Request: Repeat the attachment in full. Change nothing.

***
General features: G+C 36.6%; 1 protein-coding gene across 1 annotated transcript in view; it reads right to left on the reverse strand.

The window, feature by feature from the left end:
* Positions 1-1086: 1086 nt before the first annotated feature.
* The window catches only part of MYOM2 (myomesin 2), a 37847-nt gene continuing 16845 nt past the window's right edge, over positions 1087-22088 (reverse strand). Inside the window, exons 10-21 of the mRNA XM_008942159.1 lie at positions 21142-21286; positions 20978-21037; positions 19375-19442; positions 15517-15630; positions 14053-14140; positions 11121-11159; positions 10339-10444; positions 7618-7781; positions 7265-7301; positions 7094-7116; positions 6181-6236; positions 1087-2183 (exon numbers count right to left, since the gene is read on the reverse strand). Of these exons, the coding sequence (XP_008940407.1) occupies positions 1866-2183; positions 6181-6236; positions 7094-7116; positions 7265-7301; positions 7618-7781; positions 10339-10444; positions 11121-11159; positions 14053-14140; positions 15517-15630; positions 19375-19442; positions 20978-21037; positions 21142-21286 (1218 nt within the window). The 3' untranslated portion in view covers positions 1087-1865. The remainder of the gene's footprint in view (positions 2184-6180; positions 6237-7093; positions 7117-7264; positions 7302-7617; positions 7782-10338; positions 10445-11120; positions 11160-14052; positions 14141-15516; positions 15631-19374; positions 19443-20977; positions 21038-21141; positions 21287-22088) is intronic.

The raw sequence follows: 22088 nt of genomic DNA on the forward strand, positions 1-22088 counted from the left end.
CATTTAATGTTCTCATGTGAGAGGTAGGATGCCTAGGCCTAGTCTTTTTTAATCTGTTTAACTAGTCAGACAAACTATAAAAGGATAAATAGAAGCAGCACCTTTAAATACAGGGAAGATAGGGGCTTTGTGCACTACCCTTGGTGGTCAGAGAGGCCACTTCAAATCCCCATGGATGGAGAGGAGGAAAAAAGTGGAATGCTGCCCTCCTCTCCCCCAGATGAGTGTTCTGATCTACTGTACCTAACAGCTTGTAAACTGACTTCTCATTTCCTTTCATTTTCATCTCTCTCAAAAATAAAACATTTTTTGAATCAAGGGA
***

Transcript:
General features: G+C 36.6%; 1 protein-coding gene across 1 annotated transcript in view; it reads right to left on the reverse strand.

The window, feature by feature from the left end:
* Positions 1-1086: 1086 nt before the first annotated feature.
* The window catches only part of MYOM2 (myomesin 2), a 37847-nt gene continuing 16845 nt past the window's right edge, over positions 1087-22088 (reverse strand). Inside the window, exons 10-21 of the mRNA XM_008942159.1 lie at positions 21142-21286; positions 20978-21037; positions 19375-19442; positions 15517-15630; positions 14053-14140; positions 11121-11159; positions 10339-10444; positions 7618-7781; positions 7265-7301; positions 7094-7116; positions 6181-6236; positions 1087-2183 (exon numbers count right to left, since the gene is read on the reverse strand). Of these exons, the coding sequence (XP_008940407.1) occupies positions 1866-2183; positions 6181-6236; positions 7094-7116; positions 7265-7301; positions 7618-7781; positions 10339-10444; positions 11121-11159; positions 14053-14140; positions 15517-15630; positions 19375-19442; positions 20978-21037; positions 21142-21286 (1218 nt within the window). The 3' untranslated portion in view covers positions 1087-1865. The remainder of the gene's footprint in view (positions 2184-6180; positions 6237-7093; positions 7117-7264; positions 7302-7617; positions 7782-10338; positions 10445-11120; positions 11160-14052; positions 14141-15516; positions 15631-19374; positions 19443-20977; positions 21038-21141; positions 21287-22088) is intronic.

The raw sequence follows: 22088 nt of genomic DNA on the forward strand, positions 1-22088 counted from the left end.
CATTTAATGTTCTCATGTGAGAGGTAGGATGCCTAGGCCTAGTCTTTTTTAATCTGTTTAACTAGTCAGACAAACTATAAAAGGATAAATAGAAGCAGCACCTTTAAATACAGGGAAGATAGGGGCTTTGTGCACTACCCTTGGTGGTCAGAGAGGCCACTTCAAATCCCCATGGATGGAGAGGAGGAAAAAAGTGGAATGCTGCCCTCCTCTCCCCCAGATGAGTGTTCTGATCTACTGTACCTAACAGCTTGTAAACTGACTTCTCATTTCCTTTCATTTTCATCTCTCTCAAAAATAAAACATTTTTTGAATCAAGGGA